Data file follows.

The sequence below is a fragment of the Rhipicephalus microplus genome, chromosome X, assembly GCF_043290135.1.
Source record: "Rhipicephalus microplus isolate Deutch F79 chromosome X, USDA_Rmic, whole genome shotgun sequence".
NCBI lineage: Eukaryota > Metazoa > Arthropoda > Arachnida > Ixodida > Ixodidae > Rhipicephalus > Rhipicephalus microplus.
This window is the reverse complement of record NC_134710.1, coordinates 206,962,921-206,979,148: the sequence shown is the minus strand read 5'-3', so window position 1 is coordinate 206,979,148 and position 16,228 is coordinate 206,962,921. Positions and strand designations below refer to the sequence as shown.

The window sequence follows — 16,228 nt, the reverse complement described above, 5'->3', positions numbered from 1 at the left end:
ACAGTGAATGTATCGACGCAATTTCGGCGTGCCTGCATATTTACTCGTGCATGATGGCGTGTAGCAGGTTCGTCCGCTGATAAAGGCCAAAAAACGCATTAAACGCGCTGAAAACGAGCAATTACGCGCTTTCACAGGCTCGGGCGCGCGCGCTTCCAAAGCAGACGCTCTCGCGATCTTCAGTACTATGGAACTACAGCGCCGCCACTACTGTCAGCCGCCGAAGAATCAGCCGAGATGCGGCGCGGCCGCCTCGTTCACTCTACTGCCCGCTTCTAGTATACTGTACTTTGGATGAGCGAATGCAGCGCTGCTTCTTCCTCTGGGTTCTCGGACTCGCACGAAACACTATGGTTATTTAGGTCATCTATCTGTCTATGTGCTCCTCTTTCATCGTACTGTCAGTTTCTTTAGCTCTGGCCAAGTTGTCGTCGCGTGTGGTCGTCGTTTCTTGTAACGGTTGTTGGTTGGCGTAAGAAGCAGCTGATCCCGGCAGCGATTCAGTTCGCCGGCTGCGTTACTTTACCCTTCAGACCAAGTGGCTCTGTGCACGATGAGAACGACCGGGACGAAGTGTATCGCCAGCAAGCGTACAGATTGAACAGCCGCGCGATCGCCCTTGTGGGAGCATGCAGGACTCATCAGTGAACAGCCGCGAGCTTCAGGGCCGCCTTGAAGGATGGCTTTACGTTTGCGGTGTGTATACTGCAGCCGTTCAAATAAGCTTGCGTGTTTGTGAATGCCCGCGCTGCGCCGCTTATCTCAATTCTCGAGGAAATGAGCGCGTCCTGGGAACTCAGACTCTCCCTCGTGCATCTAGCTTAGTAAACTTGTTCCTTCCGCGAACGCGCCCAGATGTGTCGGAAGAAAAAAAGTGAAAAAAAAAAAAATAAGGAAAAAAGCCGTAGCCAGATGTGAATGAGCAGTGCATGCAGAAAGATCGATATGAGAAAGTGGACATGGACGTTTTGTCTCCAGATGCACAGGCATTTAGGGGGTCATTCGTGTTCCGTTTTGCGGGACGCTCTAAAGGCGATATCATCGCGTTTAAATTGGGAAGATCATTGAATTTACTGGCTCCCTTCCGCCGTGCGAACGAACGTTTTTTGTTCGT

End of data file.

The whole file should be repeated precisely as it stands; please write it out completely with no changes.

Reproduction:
The sequence below is a fragment of the Rhipicephalus microplus genome, chromosome X, assembly GCF_043290135.1.
Source record: "Rhipicephalus microplus isolate Deutch F79 chromosome X, USDA_Rmic, whole genome shotgun sequence".
NCBI lineage: Eukaryota > Metazoa > Arthropoda > Arachnida > Ixodida > Ixodidae > Rhipicephalus > Rhipicephalus microplus.
This window is the reverse complement of record NC_134710.1, coordinates 206,962,921-206,979,148: the sequence shown is the minus strand read 5'-3', so window position 1 is coordinate 206,979,148 and position 16,228 is coordinate 206,962,921. Positions and strand designations below refer to the sequence as shown.

The window sequence follows — 16,228 nt, the reverse complement described above, 5'->3', positions numbered from 1 at the left end:
ACAGTGAATGTATCGACGCAATTTCGGCGTGCCTGCATATTTACTCGTGCATGATGGCGTGTAGCAGGTTCGTCCGCTGATAAAGGCCAAAAAACGCATTAAACGCGCTGAAAACGAGCAATTACGCGCTTTCACAGGCTCGGGCGCGCGCGCTTCCAAAGCAGACGCTCTCGCGATCTTCAGTACTATGGAACTACAGCGCCGCCACTACTGTCAGCCGCCGAAGAATCAGCCGAGATGCGGCGCGGCCGCCTCGTTCACTCTACTGCCCGCTTCTAGTATACTGTACTTTGGATGAGCGAATGCAGCGCTGCTTCTTCCTCTGGGTTCTCGGACTCGCACGAAACACTATGGTTATTTAGGTCATCTATCTGTCTATGTGCTCCTCTTTCATCGTACTGTCAGTTTCTTTAGCTCTGGCCAAGTTGTCGTCGCGTGTGGTCGTCGTTTCTTGTAACGGTTGTTGGTTGGCGTAAGAAGCAGCTGATCCCGGCAGCGATTCAGTTCGCCGGCTGCGTTACTTTACCCTTCAGACCAAGTGGCTCTGTGCACGATGAGAACGACCGGGACGAAGTGTATCGCCAGCAAGCGTACAGATTGAACAGCCGCGCGATCGCCCTTGTGGGAGCATGCAGGACTCATCAGTGAACAGCCGCGAGCTTCAGGGCCGCCTTGAAGGATGGCTTTACGTTTGCGGTGTGTATACTGCAGCCGTTCAAATAAGCTTGCGTGTTTGTGAATGCCCGCGCTGCGCCGCTTATCTCAATTCTCGAGGAAATGAGCGCGTCCTGGGAACTCAGACTCTCCCTCGTGCATCTAGCTTAGTAAACTTGTTCCTTCCGCGAACGCGCCCAGATGTGTCGGAAGAAAAAAAGTGAAAAAAAAAAAAATAAGGAAAAAAGCCGTAGCCAGATGTGAATGAGCAGTGCATGCAGAAAGATCGATATGAGAAAGTGGACATGGACGTTTTGTCTCCAGATGCACAGGCATTTAGGGGGTCATTCGTGTTCCGTTTTGCGGGACGCTCTAAAGGCGATATCATCGCGTTTAAATTGGGAAGATCATTGAATTTACTGGCTCCCTTCCGCCGTGCGAACGAACGTTTTTTGTTCGT